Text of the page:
Ghosts And The Spirit World

Who Gave That Spirit Permission To Haunt?


Sorry, but I’ve been thinking. Left brain at work again… I was wondering… what degree does a spirit that would stay here instead of going to heaven… and I do read and pay attention to answers here… I have read from my favorites… Free choice to not follow the light and so on…

But, if a spirit wants to remain for whatever reason… how can they do that when they are called to dust to dust and ashes to ashes?

Asked by Lisa

5 replies on “Who Gave That Spirit Permission To Haunt?”

Hi Lisa,

A spirit is a person who has died and crossed over into heaven. They come and visit when they have something important to do for the family, or a message, or just for a moment to check up on us. They do not hang around. In heaven we release attachment to the personality we were on earth, but we can still appear as that person to anyone who knew us. We become our true, loving, spiritual selves. Each spirit still has free will but know that their families need to heal and move on from their death. They give love, they take ‘nothing’ from us.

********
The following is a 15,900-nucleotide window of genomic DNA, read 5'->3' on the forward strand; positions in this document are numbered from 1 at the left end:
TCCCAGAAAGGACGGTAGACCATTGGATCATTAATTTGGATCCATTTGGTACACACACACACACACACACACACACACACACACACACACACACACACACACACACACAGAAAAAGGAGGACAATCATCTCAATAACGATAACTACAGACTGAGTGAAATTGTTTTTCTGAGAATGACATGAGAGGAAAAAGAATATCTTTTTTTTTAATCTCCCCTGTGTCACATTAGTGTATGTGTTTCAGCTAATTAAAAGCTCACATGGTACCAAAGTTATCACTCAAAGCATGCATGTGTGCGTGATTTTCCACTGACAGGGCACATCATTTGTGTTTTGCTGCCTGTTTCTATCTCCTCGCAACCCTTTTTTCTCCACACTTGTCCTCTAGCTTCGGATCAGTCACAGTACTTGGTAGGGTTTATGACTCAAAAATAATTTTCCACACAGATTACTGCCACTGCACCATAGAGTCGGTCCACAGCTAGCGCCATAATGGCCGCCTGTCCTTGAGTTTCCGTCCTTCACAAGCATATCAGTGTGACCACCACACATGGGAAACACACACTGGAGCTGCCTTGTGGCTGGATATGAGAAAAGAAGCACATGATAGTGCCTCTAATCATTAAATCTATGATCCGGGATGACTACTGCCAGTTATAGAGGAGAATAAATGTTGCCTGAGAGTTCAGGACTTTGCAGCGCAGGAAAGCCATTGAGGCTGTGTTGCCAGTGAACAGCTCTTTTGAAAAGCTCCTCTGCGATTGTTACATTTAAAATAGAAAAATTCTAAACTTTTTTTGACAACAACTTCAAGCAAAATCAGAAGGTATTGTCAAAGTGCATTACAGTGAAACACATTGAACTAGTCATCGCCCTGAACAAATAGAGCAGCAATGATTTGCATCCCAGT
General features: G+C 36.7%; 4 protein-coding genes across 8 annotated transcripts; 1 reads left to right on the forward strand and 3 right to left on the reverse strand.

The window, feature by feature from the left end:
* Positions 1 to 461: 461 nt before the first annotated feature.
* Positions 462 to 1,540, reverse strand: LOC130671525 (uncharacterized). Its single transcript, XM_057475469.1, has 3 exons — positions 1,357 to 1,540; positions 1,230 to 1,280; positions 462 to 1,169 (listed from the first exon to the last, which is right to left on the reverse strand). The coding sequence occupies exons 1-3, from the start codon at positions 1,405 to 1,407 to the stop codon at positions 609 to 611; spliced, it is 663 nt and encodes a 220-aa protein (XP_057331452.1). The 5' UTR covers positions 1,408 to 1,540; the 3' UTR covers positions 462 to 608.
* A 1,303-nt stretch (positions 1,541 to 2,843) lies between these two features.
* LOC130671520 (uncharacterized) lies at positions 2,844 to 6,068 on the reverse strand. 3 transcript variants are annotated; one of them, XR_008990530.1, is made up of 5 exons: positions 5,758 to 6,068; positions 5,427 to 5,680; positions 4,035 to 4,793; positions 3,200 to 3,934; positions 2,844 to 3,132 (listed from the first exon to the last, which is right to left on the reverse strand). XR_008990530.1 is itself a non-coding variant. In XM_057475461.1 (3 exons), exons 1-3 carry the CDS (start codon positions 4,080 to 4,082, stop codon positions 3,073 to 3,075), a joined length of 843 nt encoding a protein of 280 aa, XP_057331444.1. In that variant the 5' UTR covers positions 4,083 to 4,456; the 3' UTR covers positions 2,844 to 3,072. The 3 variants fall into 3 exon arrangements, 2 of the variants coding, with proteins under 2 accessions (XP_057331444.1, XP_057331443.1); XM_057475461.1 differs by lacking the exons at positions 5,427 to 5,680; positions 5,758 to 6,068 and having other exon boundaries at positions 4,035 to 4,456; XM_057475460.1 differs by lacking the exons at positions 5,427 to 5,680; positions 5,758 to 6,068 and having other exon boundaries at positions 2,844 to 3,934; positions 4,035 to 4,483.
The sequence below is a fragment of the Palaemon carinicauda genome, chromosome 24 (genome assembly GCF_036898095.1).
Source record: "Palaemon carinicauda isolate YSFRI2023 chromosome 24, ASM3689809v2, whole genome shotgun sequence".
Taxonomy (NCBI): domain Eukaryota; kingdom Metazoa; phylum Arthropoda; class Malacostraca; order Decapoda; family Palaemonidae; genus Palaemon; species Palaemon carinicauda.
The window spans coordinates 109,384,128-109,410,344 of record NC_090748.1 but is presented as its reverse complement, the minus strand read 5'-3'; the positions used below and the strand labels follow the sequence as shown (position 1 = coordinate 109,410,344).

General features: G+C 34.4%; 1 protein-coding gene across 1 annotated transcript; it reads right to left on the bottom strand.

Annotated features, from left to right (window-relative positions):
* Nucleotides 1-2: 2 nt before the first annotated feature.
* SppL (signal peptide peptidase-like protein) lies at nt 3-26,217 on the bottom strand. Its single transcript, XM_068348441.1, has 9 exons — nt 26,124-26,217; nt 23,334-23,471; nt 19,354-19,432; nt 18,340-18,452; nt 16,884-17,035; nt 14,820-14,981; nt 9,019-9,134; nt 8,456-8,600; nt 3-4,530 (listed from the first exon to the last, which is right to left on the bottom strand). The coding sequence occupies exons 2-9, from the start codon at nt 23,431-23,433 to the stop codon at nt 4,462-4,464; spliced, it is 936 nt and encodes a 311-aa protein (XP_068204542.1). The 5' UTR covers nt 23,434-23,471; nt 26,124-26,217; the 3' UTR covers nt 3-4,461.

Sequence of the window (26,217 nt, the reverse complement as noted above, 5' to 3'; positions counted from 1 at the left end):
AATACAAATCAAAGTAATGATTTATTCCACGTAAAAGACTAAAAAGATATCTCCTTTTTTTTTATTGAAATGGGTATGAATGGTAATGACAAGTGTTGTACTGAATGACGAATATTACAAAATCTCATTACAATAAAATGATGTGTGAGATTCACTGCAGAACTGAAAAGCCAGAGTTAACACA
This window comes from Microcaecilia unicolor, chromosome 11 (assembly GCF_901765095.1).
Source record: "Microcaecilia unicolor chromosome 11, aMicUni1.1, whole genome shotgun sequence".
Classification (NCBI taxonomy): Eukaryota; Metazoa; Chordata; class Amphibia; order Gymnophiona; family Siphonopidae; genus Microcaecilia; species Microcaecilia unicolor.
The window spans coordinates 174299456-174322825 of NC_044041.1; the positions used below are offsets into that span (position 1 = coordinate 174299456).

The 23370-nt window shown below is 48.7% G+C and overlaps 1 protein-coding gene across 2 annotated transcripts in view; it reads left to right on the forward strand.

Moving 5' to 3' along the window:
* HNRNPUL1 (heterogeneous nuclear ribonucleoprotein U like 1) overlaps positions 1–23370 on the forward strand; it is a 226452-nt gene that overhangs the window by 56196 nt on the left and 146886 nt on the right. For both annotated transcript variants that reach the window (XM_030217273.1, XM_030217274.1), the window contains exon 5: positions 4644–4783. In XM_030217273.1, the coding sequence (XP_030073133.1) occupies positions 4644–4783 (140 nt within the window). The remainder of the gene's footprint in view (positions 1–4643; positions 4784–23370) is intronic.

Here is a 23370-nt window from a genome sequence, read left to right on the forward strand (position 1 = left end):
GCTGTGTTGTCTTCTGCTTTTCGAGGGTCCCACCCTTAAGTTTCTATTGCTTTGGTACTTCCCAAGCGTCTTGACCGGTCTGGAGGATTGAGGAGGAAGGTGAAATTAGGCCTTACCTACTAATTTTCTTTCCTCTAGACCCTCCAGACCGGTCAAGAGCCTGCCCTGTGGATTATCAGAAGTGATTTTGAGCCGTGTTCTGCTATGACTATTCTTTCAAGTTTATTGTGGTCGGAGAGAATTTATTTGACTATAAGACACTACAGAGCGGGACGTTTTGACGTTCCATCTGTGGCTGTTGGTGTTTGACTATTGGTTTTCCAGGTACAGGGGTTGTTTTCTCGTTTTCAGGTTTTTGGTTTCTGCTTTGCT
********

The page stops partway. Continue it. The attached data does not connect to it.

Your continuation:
A ghost is a person who has died and decided not to cross into heaven. They are still the same person they were when they died, with all their fears, phobias, ambitions, opinions, attitudes, habits, beliefs and ego they had when they were alive. They still feel (emotional) pain and anger. They don’t need anyone’s permission to haunt, they still have free will. They take from the living, requiring our energy to maintain their artificial existence – and in return they share with their victims all their pain, sorrow, fear, and other negative emotions, and sometimes their desire to continue their addictions (drugs, alcohol, sex, abuses of many kinds). This is one of the reasons why its really important to cross ghosts into healing .. so they can become spirits instead.

I am trying to get people to separate the two in their minds, because the word ‘spirit’ is abused, has been given far too many meanings, and confuses the heck out of people. Back to the question ..

When a person dies three things happen. The body returns to earth in some form, the ego dissolves and the spirit returns to God. So when it comes to the phrase ‘ashes to ashes, dust to dust’ – that part of the Book of Common Prayer burial ceremony always puzzled me .. 🙂

Ashes to ashes, dust to dust .. lovely .. no problem, to me it indicates cremation or burial – only creamation is banned in a lot of Christian churches because they believe a person has to have a body to be resurrected in (hmmm.. even after being buried in the ground for 2000 years? Though some ground does preserve bodies, most doesn’t), and if its ‘burned’ then there’s no body – hence no resurrection. The ashes part has no biblical standing (its only a sign of mourning), but dust does. Gen 3:19 says ‘to dust you will return’. I have to wonder if the writer of the prayer got it from ‘re-interpreting’ Genesis 18:27 where Abraham called himself ‘ashes and dust’, before going to talk to a very angry Jehovah.